ZTE nubia Pad 3D tablet offers an eyewear-free 3D experience for consumption and creation

3D graphics and objects are becoming more prevalent in our modern lives, and not just because of their presence in movies and games. AR, VR, and everything in between all relies on the existence of virtual 3D objects to make their fabricated realities more believable. “Real” stereoscopic 3D, however, has had the stigma of requiring headgear or at least specialized eyewear to see, which was true only until recently. Some TVs and even some laptops have started offering the ability to view stereoscopic 3D without the eyewear, and ZTE nubia’s latest tablet is bringing that same experience to both content consumers as well as content creators in a more portable manner.

Designer: ZTE

Because of the way our eyes are positioned, we are able to see an object from different angles, creating this perception of a three-dimensional figure. Stereoscopic 3D systems mimic that phenomenon by forcing our eyes to see different parts of a flat image, practically turning it into an illusion. The simplest way to make this happen is by using some sort of filter between our eyes and the projected image, which is basically how those 3D movie glasses work. Fortunately, it’s now possible to make that happen without wearing anything, thanks to advancements in technology.

The ZTE nubia Pad 3D applies these principles using technology from a 3D company named Leia. If you’ve kept abreast with developments in this field, the technology might not sound that novel, but the partnership between ZTE and Leia does take things one step further. More than just display content created specifically for stereoscopic 3D viewing, the device can use AI to “convert” 2D content, like videos from streaming services, into a 3D experience, all in real time.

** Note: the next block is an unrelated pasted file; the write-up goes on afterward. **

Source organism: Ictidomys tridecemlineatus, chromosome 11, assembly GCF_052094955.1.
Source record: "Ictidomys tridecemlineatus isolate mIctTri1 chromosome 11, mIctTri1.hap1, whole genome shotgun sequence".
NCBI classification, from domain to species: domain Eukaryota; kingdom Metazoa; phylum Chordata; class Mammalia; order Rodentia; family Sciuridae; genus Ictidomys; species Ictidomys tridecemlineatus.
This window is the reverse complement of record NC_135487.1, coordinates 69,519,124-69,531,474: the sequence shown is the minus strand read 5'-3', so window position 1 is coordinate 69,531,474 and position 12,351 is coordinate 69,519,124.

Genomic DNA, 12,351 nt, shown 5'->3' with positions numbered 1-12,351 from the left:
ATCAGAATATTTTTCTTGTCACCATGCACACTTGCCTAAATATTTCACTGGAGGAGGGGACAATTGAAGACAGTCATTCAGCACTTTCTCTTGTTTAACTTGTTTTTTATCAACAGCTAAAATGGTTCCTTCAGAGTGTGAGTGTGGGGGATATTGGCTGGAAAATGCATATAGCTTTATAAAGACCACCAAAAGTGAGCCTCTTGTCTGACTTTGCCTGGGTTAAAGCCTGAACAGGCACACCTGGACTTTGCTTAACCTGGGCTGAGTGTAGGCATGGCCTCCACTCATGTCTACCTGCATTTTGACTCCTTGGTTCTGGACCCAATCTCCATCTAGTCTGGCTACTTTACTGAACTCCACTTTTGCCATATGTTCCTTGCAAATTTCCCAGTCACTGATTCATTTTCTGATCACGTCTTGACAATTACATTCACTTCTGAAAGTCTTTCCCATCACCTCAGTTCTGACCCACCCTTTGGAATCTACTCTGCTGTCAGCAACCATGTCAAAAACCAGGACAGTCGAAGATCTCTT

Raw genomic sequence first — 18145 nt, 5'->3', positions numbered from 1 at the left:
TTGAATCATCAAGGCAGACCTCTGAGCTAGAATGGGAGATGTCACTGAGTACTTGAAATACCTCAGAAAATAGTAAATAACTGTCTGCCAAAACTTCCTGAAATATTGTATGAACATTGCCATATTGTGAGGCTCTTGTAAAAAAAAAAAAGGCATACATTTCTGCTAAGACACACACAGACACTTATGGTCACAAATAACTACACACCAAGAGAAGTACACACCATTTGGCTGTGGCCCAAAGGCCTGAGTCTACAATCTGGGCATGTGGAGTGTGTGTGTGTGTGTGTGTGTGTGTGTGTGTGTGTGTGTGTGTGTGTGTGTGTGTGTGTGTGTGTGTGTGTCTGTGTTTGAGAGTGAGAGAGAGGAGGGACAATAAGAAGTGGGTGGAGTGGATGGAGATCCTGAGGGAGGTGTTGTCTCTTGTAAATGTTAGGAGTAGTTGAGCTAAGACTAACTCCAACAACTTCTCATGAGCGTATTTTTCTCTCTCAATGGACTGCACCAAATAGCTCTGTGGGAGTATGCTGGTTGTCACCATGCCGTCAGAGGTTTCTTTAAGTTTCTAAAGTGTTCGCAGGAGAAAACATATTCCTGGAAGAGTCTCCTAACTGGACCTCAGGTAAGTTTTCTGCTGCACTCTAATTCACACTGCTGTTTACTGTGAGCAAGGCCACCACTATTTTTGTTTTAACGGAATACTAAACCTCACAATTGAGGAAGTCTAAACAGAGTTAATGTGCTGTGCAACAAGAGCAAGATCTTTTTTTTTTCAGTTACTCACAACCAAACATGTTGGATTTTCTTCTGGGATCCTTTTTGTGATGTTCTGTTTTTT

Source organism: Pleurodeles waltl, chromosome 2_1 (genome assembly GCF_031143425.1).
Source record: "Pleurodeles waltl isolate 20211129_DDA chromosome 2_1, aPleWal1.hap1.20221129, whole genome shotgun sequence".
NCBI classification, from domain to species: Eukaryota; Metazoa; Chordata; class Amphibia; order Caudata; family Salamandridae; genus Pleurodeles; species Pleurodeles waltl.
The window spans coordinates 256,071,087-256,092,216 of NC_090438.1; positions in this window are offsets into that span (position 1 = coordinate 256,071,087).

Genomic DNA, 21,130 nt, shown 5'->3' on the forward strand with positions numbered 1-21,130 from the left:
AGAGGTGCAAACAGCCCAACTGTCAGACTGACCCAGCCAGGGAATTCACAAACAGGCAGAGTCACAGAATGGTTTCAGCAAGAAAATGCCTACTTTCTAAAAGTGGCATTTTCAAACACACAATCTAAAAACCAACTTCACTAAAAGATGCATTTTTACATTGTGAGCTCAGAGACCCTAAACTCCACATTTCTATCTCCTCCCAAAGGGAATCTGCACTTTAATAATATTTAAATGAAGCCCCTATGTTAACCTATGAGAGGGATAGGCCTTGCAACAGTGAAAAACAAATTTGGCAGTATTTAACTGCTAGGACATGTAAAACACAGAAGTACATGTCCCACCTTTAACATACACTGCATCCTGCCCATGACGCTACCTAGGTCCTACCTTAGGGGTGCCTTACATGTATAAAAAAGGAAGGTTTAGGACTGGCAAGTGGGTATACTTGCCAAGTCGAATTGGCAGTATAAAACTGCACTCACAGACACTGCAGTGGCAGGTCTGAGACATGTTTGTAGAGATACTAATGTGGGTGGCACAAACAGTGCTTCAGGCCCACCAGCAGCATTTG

The tablet isn’t just made for viewing 3D content, though, since that would make it not too different from new “3D laptops.” It also comes with tools to create such stereoscopic 3D content, starting with dual 16MP cameras on the back and dual 8MP cameras on the front. The former helps in shooting and recording content in real 3D, while the latter can be used for making 3D video calls, presuming your platform of choice supports such a fancy thing.

As a tablet, the nubia Pad 3D is somewhat caught in the middle of the old and the new, powered by a last-gen Qualcomm Snapdragon 888 processor. The large 12.4-inch 2.5K screen, however, offers enough space for comfortable viewing of content, whether 2D or 3D, while four corner Dolby surround sound speakers complete the entertainment package. The full metal body design of the tablet looks a tad too plain, save for the dual cameras popping up from the edge, but a vegan leather case could help make it look a little more stylish, especially when shooting that 3D film masterpiece.